SW: I may have a cup of some nice coffee once a month but made a pretty strong transition to tea about 10 years ago. Not sure if it is a coincident or not but that was the same time Foxy started heavily touring.
I’m jealous of your trip to Japan. I have to get so much stuff shipped here to try to find the best available from a region. I tried maybe 100 different high-end Japanese green teas before finding my Wendigo Green Tea. KT: Speaking about the tea, the free stuff they give guests in the hotel rooms is 10X better than any store-bought brand here in the U.S. Just sayin’.
KT: To quote you from your ABOUT page:
Most American tea drinkers LOVE TEA but don’t know that America is the dumping ground of the world’s bad tea. Many store-bought tea bags are filled with ground-up old, bad, or dead bits that fall off of the good tea leaves, then are scented or flavored with fruit or herbs to improve the taste.
Why do you think America is the dumping ground for the worlds bad tea? From my experiences, people do find it arduous to have to seek out quality products and would rather settle for the inexpensive alternative.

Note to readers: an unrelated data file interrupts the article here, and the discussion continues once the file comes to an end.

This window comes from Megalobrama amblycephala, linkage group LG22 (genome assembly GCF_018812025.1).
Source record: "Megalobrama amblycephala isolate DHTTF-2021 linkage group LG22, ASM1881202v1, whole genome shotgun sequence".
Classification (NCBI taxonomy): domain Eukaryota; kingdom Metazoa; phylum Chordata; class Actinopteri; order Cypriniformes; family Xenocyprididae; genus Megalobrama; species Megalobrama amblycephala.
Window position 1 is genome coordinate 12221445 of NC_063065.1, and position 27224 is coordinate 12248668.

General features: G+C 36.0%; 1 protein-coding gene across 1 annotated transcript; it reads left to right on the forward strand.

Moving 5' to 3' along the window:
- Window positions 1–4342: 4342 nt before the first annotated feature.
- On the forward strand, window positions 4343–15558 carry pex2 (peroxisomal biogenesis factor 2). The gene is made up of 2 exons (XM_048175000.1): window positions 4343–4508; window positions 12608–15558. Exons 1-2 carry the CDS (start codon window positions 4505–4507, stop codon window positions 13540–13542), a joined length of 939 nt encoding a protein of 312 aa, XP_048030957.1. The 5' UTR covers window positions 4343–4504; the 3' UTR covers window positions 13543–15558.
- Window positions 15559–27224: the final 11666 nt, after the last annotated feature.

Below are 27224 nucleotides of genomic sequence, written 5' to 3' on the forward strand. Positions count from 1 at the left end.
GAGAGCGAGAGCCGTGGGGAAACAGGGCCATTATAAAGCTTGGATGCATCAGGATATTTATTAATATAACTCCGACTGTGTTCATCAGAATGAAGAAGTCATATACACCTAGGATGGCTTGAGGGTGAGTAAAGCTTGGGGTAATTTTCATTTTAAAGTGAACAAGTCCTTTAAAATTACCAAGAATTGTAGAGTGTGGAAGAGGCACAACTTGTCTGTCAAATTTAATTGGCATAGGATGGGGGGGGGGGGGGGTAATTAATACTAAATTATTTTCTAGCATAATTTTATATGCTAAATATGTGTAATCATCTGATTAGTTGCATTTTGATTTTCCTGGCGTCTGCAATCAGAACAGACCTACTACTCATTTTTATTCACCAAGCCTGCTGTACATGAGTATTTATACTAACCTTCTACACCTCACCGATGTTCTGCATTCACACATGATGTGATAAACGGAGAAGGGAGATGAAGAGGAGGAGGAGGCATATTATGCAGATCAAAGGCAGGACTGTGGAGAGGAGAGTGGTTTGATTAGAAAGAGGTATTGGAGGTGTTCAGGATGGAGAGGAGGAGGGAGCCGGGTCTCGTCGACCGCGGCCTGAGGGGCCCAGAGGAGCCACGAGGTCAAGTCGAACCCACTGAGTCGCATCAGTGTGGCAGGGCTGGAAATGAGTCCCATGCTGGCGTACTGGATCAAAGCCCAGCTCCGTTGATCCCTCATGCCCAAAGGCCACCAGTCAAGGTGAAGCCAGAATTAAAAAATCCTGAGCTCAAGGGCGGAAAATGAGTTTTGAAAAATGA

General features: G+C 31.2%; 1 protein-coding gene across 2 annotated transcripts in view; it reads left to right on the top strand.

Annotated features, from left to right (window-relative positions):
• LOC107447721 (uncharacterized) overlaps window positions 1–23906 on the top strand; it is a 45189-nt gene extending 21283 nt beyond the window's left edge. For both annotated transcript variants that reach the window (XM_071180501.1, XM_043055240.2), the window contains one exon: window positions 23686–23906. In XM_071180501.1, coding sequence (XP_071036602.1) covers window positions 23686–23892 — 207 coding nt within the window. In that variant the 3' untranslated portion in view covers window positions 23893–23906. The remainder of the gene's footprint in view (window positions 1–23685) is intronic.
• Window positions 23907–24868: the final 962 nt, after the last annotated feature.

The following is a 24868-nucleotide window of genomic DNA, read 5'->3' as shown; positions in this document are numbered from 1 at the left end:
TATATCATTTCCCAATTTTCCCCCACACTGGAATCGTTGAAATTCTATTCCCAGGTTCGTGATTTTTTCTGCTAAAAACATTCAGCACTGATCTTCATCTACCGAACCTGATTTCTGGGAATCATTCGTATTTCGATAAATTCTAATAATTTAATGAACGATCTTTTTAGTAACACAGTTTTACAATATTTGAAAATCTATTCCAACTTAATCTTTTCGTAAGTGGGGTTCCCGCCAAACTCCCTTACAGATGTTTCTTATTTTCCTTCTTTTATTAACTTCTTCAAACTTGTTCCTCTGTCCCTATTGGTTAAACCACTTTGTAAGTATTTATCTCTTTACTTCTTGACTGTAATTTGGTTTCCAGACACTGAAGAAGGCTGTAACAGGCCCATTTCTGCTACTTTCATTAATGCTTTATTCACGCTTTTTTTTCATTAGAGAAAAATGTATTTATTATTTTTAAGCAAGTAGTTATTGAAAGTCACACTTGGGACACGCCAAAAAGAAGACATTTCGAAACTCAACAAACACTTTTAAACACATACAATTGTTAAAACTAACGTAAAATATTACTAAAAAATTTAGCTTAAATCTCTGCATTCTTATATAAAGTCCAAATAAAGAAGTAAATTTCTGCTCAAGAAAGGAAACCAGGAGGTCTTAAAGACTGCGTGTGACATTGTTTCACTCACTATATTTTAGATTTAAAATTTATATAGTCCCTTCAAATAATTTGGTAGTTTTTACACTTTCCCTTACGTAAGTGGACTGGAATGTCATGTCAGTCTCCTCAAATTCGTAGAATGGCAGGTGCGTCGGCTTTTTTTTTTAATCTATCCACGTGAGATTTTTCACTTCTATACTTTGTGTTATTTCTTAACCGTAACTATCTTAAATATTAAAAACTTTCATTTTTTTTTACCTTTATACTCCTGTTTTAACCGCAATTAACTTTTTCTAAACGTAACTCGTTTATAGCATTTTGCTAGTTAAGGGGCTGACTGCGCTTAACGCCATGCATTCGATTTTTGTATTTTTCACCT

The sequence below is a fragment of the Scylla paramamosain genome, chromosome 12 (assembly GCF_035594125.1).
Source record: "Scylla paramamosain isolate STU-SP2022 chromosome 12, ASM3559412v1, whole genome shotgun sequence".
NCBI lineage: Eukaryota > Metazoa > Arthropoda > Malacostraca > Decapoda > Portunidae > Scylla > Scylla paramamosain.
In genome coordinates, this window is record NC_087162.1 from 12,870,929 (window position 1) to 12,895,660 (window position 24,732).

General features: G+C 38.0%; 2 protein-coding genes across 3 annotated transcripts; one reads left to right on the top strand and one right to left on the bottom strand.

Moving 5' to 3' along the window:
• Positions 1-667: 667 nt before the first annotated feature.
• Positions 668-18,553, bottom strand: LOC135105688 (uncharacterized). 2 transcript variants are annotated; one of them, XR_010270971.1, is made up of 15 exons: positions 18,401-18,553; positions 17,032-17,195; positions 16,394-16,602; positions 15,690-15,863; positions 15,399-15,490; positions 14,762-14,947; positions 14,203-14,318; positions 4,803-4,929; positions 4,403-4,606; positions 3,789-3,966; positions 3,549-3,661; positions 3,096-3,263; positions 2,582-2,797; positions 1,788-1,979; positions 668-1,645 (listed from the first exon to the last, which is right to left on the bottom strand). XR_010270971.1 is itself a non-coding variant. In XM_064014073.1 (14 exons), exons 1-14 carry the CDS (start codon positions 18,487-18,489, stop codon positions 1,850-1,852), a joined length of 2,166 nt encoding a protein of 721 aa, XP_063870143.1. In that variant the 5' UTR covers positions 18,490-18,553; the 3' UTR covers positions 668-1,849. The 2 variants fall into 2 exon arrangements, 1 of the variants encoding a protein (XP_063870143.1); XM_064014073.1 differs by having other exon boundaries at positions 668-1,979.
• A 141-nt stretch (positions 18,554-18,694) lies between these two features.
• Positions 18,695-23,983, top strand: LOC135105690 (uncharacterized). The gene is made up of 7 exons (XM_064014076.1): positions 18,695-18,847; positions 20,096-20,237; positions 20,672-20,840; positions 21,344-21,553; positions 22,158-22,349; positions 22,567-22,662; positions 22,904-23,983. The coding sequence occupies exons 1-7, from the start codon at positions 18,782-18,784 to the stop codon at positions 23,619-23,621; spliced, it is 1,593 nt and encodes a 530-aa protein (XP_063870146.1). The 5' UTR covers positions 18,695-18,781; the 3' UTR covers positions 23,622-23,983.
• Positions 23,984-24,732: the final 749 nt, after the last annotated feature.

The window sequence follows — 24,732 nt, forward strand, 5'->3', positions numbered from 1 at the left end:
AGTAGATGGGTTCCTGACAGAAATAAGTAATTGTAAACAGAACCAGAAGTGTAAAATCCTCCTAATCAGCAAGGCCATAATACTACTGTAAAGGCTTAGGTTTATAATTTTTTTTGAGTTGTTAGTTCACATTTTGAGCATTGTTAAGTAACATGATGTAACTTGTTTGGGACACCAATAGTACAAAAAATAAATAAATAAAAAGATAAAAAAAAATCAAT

SW: There are a ton of reasons that help explain why we have poor taste in tea. One of the biggest is our geography. We happen to be on the exact opposite side of the planet of where most of the world’s tea has always been produced. And until very recently, it had to be heavily oxidized or fermented as to not spoil before it gets here. You just would never do that with a good tea. So there was no way to avoid that bitter taste for generations unless you overpowered it with some sort of scenting or flavoring.
As for modern times, we can get the best tea in the world shipped here in a few days but it for some reason is still appealing to most people to buy really bad tea that has been flavored with flowers, extracts, and chemicals. I can order from China a garbage bag of the stuff that fills your tea bags for a few bucks. But never would because it doesn’t deserve to be anywhere but in that above stated garbage bag.